What is Planning Permission?
Planning permission is required when new buildings are being constructed or extensive changes are being made to an already existing building. This system is designed to control inappropriate development.
One of the major setbacks when starting a new project is not receiving planning permission. It can take up to 2 months for your planning applications to be approved so it is very unlikely you will want to repeat the process multiple times.
Will I Need Planning Permission?
If you are considering designing and building a new home or a subdivision then you will need planning permission. If you are going to be installing an extension then planning permission may be required depending on the size and level of Permitted Development rights on the property.
How To Create A Successful Application:
To ensure you receive planning permission first time you need to make sure to eliminate any problems that could prevent this from happening. Make sure you provide a good presentation with forms, plans, accompanying reports and information as well as the necessary fee. When applying it is also wise to reduce any conflicts that may occur with policy and planning officers’ opinions and political issues.
We do recommend employing a trustworthy building designer to create rough drawings for you to send to the council for feedback before sending over the complete drawings. This can reduce any problems with your final application, meaning you are more likely to receive planning permission the first time. When sending over your plans, make sure to include aspects such as ecology, heritage and trees.
Some councils may charge a fee on new builds or on extensions over a certain size, you will find this out at the pre-application stage. If you are taking on a self-build project then you should be exempt from this fee, however, you will need to make sure you have submitted the correct forms for this to be accepted.
If you would like more information on how to create a successful application, further advice is available from councils and the Planning Portal. When designing your drawings, you must make sure that they are to prescribed scaled and that you have not missed minor details.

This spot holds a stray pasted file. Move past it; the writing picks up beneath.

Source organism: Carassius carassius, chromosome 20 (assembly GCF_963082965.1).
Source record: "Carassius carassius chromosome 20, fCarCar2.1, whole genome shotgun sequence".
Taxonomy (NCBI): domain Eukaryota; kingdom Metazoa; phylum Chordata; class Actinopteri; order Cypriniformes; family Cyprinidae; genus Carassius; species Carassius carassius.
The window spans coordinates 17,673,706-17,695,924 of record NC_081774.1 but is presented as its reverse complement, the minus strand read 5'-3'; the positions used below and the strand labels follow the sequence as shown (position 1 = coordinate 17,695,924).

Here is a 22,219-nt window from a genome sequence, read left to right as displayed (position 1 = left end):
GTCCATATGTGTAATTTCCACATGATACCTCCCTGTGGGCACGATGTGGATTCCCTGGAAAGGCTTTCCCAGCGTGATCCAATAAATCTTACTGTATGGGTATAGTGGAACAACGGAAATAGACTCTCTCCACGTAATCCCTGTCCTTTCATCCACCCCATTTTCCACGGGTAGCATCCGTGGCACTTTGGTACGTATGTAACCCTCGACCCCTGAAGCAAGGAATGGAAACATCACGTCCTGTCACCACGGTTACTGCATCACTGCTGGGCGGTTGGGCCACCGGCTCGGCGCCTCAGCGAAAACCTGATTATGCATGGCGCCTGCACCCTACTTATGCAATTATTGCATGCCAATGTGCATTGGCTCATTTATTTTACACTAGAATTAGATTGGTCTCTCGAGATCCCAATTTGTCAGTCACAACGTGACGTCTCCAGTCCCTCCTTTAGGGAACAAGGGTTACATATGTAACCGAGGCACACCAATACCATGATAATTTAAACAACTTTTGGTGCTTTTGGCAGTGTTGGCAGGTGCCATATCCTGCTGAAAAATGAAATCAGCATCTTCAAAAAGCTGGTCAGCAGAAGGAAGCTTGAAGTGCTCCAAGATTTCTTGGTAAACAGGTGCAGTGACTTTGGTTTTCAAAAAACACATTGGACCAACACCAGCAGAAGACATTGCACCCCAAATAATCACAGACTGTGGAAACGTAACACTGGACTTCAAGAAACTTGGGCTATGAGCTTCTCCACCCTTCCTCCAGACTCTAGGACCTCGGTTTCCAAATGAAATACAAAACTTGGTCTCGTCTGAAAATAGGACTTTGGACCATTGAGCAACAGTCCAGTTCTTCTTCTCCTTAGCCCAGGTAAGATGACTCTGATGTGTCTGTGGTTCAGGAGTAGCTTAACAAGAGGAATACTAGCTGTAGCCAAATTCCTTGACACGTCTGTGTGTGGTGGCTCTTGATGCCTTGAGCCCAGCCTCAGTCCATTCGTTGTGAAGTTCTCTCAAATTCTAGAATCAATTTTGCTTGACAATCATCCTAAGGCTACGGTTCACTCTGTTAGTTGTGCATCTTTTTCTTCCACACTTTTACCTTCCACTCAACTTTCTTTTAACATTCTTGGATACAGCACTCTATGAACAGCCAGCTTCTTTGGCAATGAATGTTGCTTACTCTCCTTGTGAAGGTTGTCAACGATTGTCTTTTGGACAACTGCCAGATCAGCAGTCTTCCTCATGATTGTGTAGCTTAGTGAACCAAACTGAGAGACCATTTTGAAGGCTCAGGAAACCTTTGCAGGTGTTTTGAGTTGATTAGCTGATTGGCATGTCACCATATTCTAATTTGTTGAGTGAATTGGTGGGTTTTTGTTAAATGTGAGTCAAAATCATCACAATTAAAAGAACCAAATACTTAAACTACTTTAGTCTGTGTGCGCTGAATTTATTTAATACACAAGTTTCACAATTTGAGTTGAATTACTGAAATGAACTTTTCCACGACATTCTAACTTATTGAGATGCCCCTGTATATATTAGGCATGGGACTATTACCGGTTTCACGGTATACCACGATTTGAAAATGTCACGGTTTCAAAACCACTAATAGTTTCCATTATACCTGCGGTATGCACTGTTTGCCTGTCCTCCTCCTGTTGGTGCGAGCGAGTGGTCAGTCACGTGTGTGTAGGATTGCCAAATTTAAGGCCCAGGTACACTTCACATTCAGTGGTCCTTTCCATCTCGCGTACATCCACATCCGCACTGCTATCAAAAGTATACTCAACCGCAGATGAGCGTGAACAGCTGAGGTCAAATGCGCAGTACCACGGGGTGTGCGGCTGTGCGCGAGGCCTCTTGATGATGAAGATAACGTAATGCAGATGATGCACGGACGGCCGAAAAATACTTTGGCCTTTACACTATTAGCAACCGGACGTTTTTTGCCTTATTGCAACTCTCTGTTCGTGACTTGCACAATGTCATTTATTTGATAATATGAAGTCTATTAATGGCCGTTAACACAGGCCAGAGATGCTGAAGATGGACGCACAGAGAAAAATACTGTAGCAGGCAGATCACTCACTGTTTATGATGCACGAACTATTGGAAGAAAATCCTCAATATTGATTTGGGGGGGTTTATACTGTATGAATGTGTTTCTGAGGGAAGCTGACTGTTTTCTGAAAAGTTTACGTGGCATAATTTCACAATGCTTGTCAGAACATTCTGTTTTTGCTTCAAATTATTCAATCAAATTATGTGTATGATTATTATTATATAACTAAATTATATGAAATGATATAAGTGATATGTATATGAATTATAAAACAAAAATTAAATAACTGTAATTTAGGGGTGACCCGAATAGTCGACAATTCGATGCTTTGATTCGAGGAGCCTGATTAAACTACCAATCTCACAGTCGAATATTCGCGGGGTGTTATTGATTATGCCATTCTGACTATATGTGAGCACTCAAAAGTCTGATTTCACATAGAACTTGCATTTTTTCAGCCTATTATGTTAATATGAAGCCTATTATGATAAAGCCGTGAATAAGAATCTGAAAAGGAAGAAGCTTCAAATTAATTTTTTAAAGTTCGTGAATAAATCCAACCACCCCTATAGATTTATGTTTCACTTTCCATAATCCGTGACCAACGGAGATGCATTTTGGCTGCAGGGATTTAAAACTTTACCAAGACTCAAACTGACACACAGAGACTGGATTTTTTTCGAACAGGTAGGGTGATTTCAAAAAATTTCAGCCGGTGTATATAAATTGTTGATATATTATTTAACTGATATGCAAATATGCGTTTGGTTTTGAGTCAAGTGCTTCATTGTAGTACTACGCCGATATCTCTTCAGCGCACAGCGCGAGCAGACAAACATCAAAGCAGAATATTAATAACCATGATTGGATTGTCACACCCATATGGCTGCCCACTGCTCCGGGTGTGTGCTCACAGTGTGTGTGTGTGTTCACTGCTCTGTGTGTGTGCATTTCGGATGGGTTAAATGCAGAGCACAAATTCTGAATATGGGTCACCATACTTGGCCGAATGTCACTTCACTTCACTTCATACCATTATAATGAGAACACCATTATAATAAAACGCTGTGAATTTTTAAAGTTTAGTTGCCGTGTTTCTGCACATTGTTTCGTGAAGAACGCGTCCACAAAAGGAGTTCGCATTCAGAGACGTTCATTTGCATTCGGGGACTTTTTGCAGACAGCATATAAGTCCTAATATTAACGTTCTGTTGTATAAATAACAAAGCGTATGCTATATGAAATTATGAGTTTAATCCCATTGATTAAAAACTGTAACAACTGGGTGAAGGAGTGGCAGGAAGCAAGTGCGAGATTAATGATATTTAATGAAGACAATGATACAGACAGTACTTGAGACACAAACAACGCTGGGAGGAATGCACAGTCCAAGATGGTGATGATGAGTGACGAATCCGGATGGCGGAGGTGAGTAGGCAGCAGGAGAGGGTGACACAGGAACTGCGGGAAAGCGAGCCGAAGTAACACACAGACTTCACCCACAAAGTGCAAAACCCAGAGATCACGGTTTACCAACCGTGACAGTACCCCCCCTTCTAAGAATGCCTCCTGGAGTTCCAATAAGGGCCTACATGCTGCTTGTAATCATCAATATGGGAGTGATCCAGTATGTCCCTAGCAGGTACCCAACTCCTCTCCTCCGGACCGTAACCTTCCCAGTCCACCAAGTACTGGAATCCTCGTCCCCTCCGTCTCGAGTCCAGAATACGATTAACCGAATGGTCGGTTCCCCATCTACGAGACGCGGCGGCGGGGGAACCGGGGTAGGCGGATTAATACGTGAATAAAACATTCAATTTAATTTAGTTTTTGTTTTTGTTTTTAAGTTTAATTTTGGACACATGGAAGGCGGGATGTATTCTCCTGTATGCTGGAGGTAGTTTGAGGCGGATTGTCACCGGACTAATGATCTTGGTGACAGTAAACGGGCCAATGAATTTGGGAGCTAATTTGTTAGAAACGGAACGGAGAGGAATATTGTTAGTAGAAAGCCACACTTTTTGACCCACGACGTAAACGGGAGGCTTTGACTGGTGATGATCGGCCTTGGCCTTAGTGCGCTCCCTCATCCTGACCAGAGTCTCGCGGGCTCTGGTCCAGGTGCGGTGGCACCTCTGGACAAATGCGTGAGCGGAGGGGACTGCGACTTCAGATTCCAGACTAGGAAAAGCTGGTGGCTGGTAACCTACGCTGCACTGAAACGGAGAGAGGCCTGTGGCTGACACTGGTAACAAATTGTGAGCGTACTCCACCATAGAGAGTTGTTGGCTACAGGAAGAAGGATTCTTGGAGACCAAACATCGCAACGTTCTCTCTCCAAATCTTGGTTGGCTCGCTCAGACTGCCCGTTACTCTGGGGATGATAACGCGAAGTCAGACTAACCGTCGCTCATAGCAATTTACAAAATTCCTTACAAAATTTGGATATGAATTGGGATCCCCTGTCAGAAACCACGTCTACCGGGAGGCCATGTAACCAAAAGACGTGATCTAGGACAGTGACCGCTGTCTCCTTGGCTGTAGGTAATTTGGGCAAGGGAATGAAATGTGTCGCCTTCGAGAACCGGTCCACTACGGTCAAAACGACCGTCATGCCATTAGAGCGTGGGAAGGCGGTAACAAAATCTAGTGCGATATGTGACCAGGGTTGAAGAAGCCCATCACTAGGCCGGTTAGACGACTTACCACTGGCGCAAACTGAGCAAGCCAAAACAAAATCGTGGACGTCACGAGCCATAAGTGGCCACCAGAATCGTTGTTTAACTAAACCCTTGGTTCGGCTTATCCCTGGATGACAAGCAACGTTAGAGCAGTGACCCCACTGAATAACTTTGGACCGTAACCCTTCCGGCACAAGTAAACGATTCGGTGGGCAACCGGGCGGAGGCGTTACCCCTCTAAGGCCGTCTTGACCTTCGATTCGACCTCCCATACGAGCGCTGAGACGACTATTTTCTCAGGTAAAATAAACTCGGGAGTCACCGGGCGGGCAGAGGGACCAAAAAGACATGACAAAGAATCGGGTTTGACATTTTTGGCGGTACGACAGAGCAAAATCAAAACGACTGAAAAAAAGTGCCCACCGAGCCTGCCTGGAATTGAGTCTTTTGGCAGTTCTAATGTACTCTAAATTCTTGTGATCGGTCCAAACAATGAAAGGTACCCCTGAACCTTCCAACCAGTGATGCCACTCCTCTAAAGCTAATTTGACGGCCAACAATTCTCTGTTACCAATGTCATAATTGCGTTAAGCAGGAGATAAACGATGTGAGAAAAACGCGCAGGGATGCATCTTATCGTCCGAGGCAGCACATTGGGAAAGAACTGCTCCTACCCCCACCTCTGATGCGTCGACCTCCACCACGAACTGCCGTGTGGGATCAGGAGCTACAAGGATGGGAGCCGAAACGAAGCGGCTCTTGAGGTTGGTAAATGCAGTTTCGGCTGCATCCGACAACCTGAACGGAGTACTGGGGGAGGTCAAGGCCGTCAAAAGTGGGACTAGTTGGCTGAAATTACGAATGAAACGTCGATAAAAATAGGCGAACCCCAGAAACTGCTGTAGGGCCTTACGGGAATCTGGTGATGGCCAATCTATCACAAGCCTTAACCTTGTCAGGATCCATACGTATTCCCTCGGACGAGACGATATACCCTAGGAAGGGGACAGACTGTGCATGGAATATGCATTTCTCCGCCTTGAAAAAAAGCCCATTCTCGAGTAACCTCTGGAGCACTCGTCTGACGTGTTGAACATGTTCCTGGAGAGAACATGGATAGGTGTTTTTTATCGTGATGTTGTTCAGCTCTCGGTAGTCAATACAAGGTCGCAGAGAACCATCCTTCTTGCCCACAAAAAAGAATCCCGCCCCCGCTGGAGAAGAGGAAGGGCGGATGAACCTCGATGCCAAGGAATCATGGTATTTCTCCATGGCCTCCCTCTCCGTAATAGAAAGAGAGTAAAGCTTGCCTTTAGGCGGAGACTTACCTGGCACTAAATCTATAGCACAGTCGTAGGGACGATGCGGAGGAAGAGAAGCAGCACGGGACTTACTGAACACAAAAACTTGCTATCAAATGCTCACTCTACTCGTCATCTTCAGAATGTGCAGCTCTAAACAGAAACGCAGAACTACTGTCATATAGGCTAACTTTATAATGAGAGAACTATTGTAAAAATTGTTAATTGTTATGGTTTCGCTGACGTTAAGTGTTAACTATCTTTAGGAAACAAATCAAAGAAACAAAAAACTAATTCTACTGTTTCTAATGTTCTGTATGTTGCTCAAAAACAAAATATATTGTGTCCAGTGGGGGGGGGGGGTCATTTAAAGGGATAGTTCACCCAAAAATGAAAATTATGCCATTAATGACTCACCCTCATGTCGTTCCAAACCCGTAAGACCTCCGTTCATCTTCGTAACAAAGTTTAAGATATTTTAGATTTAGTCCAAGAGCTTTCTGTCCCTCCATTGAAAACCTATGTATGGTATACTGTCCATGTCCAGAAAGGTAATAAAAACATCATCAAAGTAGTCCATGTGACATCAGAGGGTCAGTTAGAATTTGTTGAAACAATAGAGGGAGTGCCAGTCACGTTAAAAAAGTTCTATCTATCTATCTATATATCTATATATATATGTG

If you have been given any advice at the pre-application stage then it is best to ensure that this has been indicated alongside your application.
If your application is rejected it may be due to the planning officers conflicting with the council’s rules on development. This can easily be avoided by showing that your project conforms to the relevant criteria including design, access & parking and ecology & heritage.
Local Plans decide where new housing can be placed. You will need to make sure any issues are considered before your application is made including where your property is. This includes areas such as the green belt and sites of special scientific interest.
The design of your home will need to blend in with the surrounding area. If you are planning to design a building out of the ordinary for the space then you will need to provide a good argument as to why it is acceptable. Good illustrations will be very useful for pitching your concept.
The design is key in conservation areas, near listed buildings or in places with a distinctive character. By having a pre-application consultation you can eliminate any problems by already knowing the council are happy with your ideas.
When putting together your planning application you will need to show that your new build or addition does not reduce privacy, light or cause unwanted noise and disturbance to your neighbours.
Home Access and Parking Restrictions
You will need to show in your plans that there are a safe means of access onto your property such as a drive with good visibility of the road. If you do not live in a cul-de-sac or a quiet estate then you will need to ensure that you have created a space for turning your vehicle on site.
If access is a problem then speaking to your local highway authority will provide you with solutions for each individual project.
Problems with Trees and Hedges
If your project involves getting rid of trees or hedges then you will need to submit a tree survey and report with your application. Getting in contact with a local arboriculturist will provide you with relevant information on how each council’s tree officer approaches these issues.
Archaeological, Ecological and Heritage Areas
If you are in an archaeological, ecological or heritage area then you will need to send specialist reports along with your planning application to show that you have taken the area into consideration.
This is important and if ignored, you may have to resubmit your application. Do some research into surveys involving protected species as they can only be completed at specific times of the year. This could cause your schedule to be pushed back by a few months.
Issues With Flood Risk and Drainage
A flood risk assessment will need to be provided if your property is in a flood risk area. Information on drainage is also required and may cause delays on receiving your planning permission if forgotten about.
When designing your new build or extension it is always best to keep your neighbours in the loop, gaining their support beforehand to prevent any problems during the process. It is also best to make sure that you make a good case in front of the planning committee and let your councillors know beforehand of your plans to increase your chance of success.